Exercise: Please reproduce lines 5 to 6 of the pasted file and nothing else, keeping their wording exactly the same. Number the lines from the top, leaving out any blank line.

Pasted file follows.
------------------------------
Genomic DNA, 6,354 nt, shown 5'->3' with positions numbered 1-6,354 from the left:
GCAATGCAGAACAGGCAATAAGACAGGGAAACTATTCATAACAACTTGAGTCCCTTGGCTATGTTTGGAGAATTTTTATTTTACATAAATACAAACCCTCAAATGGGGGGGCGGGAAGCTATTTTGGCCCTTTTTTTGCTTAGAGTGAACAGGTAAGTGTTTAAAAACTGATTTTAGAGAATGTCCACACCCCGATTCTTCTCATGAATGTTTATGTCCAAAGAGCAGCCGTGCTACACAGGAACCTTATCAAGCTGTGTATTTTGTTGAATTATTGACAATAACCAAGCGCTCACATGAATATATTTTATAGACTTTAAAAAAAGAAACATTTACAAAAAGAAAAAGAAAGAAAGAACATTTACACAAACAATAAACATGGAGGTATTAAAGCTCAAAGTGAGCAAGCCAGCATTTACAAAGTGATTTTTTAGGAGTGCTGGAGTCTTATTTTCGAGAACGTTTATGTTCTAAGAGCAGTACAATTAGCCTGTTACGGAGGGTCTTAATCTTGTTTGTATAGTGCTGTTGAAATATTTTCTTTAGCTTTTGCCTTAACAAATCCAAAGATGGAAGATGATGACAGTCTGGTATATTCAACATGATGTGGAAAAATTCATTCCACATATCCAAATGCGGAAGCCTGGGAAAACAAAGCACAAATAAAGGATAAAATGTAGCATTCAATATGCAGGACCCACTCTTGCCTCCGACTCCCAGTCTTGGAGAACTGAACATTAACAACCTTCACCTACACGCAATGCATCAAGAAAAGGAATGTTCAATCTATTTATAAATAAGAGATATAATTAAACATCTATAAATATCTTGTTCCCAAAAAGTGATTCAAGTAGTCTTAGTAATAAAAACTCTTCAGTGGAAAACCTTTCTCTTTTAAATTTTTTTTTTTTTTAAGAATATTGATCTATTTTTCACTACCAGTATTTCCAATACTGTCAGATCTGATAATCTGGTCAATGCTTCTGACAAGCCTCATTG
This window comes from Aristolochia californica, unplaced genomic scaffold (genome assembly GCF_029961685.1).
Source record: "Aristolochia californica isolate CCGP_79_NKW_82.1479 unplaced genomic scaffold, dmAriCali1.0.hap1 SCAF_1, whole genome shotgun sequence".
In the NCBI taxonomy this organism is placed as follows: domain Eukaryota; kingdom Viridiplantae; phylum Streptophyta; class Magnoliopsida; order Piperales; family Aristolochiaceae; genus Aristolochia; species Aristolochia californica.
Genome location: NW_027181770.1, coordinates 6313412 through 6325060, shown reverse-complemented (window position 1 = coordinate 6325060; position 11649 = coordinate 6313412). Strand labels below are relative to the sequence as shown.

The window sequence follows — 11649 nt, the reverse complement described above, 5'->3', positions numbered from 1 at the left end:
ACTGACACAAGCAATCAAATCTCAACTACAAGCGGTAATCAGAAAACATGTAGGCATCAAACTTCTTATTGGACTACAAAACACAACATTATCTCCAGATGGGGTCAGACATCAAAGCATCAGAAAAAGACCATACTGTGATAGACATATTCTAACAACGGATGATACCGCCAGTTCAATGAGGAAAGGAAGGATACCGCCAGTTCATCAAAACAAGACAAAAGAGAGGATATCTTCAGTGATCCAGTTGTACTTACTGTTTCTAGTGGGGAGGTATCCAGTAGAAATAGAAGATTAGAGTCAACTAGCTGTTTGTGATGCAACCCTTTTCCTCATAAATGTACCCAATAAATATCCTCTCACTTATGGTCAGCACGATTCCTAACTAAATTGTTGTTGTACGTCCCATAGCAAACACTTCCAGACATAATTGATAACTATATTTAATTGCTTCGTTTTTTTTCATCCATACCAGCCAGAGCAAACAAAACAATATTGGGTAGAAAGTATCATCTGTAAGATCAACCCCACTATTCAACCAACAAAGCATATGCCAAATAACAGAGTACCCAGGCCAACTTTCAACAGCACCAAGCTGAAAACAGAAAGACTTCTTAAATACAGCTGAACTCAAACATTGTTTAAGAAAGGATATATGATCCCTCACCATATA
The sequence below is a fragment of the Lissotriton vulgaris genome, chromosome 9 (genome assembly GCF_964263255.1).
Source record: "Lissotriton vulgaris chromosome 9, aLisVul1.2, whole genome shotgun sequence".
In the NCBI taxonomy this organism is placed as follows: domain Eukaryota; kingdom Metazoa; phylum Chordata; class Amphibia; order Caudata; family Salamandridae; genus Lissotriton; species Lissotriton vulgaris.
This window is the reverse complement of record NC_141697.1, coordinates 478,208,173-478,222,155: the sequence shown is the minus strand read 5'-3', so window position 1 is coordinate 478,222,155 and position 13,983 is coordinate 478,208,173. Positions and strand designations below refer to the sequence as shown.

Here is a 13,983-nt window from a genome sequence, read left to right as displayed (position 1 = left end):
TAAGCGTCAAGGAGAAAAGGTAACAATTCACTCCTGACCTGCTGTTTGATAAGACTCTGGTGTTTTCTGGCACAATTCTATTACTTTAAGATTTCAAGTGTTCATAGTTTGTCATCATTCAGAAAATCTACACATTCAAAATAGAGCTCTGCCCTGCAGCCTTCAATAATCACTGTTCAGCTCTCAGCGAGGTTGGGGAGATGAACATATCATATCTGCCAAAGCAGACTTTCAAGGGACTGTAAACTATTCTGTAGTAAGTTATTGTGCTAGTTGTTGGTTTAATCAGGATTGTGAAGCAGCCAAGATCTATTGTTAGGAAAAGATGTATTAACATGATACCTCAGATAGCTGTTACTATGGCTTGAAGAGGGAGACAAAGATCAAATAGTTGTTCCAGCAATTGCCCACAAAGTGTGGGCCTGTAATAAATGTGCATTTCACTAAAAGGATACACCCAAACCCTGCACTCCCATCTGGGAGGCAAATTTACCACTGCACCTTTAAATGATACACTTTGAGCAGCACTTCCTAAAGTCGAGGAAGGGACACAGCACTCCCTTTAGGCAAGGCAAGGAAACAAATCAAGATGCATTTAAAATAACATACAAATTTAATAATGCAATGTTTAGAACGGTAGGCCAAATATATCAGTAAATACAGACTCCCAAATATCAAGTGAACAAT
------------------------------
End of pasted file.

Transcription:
In the NCBI taxonomy this organism is placed as follows: domain Eukaryota; kingdom Viridiplantae; phylum Streptophyta; class Magnoliopsida; order Piperales; family Aristolochiaceae; genus Aristolochia; species Aristolochia californica.
Genome location: NW_027181770.1, coordinates 6313412 through 6325060, shown reverse-complemented (window position 1 = coordinate 6325060; position 11649 = coordinate 6313412). Strand labels below are relative to the sequence as shown.